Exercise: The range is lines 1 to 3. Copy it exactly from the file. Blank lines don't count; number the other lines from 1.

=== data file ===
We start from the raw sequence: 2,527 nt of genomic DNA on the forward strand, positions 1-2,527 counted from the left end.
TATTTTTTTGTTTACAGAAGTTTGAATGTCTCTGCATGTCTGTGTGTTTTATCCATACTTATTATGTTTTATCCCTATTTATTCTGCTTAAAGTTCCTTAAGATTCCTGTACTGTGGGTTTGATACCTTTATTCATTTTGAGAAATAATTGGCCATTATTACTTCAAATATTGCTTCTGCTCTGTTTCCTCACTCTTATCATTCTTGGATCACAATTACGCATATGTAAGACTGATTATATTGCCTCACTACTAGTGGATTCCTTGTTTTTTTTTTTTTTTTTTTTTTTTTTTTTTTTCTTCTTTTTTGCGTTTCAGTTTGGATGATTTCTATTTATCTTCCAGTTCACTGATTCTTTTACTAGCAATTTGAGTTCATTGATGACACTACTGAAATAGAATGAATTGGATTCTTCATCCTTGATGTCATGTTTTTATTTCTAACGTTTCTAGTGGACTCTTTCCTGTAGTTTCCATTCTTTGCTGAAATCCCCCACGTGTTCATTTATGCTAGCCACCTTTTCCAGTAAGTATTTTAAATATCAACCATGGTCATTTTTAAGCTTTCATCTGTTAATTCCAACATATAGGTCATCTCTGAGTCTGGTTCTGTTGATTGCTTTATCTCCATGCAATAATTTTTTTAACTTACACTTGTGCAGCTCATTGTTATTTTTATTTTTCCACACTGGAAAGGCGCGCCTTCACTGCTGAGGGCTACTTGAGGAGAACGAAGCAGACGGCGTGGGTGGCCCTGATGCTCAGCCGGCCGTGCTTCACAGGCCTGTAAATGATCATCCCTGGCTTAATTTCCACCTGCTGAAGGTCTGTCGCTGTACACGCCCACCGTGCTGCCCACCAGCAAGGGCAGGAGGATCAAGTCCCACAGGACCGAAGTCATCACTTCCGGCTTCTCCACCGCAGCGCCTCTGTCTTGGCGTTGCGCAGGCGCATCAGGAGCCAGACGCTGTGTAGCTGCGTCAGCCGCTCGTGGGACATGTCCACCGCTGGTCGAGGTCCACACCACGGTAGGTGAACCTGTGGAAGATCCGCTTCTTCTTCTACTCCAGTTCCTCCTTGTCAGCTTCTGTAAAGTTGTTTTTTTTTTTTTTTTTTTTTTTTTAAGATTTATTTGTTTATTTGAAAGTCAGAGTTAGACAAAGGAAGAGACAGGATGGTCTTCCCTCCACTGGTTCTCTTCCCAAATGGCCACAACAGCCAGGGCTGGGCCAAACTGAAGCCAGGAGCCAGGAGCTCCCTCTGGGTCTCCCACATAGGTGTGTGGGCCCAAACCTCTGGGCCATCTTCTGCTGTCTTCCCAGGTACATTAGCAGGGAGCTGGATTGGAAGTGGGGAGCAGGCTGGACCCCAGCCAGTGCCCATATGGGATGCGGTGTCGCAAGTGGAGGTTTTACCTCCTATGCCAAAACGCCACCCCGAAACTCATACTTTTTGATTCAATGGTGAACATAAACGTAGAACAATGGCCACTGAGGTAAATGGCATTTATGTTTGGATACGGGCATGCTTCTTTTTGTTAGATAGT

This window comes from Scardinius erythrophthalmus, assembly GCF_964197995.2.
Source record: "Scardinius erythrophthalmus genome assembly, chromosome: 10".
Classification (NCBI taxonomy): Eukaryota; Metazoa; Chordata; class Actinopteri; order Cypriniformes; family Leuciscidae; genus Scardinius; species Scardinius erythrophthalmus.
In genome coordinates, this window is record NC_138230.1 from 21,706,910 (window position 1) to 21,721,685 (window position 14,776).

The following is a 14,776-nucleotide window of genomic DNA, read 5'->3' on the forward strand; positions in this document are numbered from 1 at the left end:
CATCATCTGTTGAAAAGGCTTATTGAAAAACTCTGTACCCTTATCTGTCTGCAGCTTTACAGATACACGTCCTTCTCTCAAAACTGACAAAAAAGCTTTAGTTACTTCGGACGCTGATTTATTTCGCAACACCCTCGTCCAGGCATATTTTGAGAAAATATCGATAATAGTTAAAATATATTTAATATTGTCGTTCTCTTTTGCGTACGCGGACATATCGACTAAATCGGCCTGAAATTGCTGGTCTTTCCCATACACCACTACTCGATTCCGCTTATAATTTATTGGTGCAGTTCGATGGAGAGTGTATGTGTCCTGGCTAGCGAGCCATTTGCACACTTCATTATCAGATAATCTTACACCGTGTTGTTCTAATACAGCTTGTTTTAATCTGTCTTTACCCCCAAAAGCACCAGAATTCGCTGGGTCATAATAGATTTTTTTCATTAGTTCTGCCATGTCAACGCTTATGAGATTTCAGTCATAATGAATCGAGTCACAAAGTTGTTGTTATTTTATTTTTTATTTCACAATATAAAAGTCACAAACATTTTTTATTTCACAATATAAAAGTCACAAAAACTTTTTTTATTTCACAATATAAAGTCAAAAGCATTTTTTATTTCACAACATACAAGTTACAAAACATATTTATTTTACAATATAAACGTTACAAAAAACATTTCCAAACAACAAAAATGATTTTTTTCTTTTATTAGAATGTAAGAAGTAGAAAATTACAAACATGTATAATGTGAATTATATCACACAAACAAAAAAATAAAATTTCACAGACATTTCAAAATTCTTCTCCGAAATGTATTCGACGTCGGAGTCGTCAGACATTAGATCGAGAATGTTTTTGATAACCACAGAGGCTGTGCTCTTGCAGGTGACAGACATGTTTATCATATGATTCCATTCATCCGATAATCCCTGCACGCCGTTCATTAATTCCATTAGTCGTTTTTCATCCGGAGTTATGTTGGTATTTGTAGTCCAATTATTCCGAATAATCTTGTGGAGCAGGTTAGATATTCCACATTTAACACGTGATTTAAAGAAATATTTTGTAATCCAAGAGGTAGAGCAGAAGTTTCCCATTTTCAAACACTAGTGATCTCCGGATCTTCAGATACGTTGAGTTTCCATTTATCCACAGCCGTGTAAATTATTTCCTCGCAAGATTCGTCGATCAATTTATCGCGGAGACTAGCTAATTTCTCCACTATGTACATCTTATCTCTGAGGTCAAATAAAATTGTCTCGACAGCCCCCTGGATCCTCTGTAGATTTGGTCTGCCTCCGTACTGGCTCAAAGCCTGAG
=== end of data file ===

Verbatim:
We start from the raw sequence: 2,527 nt of genomic DNA on the forward strand, positions 1-2,527 counted from the left end.
TATTTTTTTGTTTACAGAAGTTTGAATGTCTCTGCATGTCTGTGTGTTTTATCCATACTTATTATGTTTTATCCCTATTTATTCTGCTTAAAGTTCCTTAAGATTCCTGTACTGTGGGTTTGATACCTTTATTCATTTTGAGAAATAATTGGCCATTATTACTTCAAATATTGCTTCTGCTCTGTTTCCTCACTCTTATCATTCTTGGATCACAATTACGCATATGTAAGACTGATTATATTGCCTCACTACTAGTGGATTCCTTGTTTTTTTTTTTTTTTTTTTTTTTTTTTTTTTTCTTCTTTTTTGCGTTTCAGTTTGGATGATTTCTATTTATCTTCCAGTTCACTGATTCTTTTACTAGCAATTTGAGTTCATTGATGACACTACTGAAATAGAATGAATTGGATTCTTCATCCTTGATGTCATGTTTTTATTTCTAACGTTTCTAGTGGACTCTTTCCTGTAGTTTCCATTCTTTGCTGAAATCCCCCACGTGTTCATTTATGCTAGCCACCTTTTCCAGTAAGTATTTTAAATATCAACCATGGTCATTTTTAAGCTTTCATCTGTTAATTCCAACATATAGGTCATCTCTGAGTCTGGTTCTGTTGATTGCTTTATCTCCATGCAATAATTTTTTTAACTTACACTTGTGCAGCTCATTGTTATTTTTATTTTTCCACACTGGAAAGGCGCGCCTTCACTGCTGAGGGCTACTTGAGGAGAACGAAGCAGACGGCGTGGGTGGCCCTGATGCTCAGCCGGCCGTGCTTCACAGGCCTGTAAATGATCATCCCTGGCTTAATTTCCACCTGCTGAAGGTCTGTCGCTGTACACGCCCACCGTGCTGCCCACCAGCAAGGGCAGGAGGATCAAGTCCCACAGGACCGAAGTCATCACTTCCGGCTTCTCCACCGCAGCGCCTCTGTCTTGGCGTTGCGCAGGCGCATCAGGAGCCAGACGCTGTGTAGCTGCGTCAGCCGCTCGTGGGACATGTCCACCGCTGGTCGAGGTCCACACCACGGTAGGTGAACCTGTGGAAGATCCGCTTCTTCTTCTACTCCAGTTCCTCCTTGTCAGCTTCTGTAAAGTTGTTTTTTTTTTTTTTTTTTTTTTTTTAAGATTTATTTGTTTATTTGAAAGTCAGAGTTAGACAAAGGAAGAGACAGGATGGTCTTCCCTCCACTGGTTCTCTTCCCAAATGGCCACAACAGCCAGGGCTGGGCCAAACTGAAGCCAGGAGCCAGGAGCTCCCTCTGGGTCTCCCACATAGGTGTGTGGGCCCAAACCTCTGGGCCATCTTCTGCTGTCTTCCCAGGTACATTAGCAGGGAGCTGGATTGGAAGTGGGGAGCAGGCTGGACCCCAGCCAGTGCCCATATGGGATGCGGTGTCGCAAGTGGAGGTTTTACCTCCTATGCCAAAACGCCACCCCGAAACTCATACTTTTTGATTCAATGGTGAACATAAACGTAGAACAATGGCCACTGAGGTAAATGGCATTTATGTTTGGATACGGGCATGCTTCTTTTTGTTAGATAGT

This window comes from Scardinius erythrophthalmus, assembly GCF_964197995.2.